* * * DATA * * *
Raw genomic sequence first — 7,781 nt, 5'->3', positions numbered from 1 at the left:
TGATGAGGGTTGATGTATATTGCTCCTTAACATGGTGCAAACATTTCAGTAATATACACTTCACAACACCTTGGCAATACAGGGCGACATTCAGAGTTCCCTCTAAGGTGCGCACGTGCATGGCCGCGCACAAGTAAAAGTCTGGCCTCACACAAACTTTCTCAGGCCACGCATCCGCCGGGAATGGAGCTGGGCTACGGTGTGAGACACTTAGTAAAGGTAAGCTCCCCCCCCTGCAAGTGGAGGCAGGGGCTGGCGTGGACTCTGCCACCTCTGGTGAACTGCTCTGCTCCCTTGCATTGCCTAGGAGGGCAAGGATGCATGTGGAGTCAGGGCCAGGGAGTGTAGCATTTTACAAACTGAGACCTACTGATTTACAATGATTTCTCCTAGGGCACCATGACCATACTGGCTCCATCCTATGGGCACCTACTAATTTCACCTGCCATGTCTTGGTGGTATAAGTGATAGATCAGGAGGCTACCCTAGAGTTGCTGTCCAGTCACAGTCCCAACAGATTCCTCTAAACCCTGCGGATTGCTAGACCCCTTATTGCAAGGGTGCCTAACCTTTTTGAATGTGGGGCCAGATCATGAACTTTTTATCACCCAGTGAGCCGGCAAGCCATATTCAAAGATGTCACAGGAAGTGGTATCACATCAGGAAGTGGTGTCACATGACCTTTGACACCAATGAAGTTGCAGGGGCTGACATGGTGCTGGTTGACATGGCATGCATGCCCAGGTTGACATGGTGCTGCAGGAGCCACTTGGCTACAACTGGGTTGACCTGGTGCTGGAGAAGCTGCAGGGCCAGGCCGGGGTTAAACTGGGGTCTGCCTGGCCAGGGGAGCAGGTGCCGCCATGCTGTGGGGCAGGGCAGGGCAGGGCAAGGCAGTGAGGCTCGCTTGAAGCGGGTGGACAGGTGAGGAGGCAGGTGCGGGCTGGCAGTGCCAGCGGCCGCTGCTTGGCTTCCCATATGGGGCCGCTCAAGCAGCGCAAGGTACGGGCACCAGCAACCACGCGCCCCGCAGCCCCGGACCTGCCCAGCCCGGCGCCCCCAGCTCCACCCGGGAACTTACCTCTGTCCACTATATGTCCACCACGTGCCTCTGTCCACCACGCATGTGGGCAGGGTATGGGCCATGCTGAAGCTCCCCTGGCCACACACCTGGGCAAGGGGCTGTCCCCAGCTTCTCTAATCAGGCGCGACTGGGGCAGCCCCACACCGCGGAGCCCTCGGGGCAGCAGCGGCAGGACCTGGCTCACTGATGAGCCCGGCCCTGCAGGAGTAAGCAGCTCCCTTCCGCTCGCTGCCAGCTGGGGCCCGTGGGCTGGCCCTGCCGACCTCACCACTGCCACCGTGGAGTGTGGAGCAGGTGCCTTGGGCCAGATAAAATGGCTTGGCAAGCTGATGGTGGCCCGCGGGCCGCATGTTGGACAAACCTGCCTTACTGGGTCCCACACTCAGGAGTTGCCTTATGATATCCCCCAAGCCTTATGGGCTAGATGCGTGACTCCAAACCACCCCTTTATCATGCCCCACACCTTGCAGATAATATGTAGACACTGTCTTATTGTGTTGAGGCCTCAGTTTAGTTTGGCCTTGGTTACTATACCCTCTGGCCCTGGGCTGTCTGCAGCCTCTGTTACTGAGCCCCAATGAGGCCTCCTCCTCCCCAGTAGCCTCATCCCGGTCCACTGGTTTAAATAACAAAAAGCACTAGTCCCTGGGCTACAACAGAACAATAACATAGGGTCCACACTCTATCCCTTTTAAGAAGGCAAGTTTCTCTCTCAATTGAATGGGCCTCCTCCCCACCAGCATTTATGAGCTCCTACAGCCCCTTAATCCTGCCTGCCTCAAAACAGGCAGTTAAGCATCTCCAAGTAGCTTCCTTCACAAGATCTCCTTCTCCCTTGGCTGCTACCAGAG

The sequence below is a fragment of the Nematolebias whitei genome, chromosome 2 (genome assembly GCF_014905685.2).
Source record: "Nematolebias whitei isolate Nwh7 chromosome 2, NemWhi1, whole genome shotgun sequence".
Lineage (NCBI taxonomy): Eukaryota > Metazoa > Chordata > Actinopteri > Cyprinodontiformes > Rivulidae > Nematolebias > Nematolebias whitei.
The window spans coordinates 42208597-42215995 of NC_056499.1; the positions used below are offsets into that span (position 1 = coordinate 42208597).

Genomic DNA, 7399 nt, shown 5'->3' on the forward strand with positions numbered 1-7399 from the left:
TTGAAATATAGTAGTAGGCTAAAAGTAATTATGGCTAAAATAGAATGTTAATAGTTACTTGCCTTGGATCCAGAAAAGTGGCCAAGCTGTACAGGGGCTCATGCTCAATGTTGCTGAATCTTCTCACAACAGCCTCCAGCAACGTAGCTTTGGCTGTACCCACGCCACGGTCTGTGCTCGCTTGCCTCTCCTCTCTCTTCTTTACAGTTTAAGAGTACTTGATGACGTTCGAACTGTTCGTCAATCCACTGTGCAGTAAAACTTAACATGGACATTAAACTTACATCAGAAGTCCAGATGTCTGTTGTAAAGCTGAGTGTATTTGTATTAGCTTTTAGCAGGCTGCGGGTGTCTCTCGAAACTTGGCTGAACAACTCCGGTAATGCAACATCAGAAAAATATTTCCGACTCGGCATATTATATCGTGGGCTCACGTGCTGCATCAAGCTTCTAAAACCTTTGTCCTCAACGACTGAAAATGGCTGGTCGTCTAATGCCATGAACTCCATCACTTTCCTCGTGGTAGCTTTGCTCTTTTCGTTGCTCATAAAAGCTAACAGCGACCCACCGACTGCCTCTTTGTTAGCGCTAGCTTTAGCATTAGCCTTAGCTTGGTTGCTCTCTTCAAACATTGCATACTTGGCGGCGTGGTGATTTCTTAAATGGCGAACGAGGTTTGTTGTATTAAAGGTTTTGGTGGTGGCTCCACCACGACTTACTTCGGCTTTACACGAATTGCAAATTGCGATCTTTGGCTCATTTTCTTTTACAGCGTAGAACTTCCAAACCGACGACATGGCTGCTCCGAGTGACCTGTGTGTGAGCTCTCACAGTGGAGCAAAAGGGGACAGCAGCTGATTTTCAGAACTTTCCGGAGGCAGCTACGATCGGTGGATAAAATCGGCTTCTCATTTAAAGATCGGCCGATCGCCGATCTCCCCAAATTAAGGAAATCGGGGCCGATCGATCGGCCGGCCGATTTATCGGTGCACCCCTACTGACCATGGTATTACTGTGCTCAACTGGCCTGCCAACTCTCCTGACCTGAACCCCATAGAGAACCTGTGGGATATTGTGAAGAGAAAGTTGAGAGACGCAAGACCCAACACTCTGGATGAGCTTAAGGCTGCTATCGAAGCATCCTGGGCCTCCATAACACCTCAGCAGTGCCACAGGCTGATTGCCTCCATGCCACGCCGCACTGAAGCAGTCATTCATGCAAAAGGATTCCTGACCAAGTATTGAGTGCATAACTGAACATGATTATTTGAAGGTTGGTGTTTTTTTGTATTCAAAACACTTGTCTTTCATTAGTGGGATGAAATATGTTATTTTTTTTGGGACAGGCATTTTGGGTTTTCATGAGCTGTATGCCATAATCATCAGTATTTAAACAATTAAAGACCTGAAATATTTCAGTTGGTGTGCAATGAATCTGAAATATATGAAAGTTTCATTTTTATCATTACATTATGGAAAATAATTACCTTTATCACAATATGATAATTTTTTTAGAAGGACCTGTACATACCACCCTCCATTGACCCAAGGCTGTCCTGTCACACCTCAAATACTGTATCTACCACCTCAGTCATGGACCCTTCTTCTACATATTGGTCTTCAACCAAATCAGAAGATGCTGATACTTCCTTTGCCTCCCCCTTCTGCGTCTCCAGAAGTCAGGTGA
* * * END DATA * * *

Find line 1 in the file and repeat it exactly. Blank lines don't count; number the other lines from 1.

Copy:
Raw genomic sequence first — 7,781 nt, 5'->3', positions numbered from 1 at the left: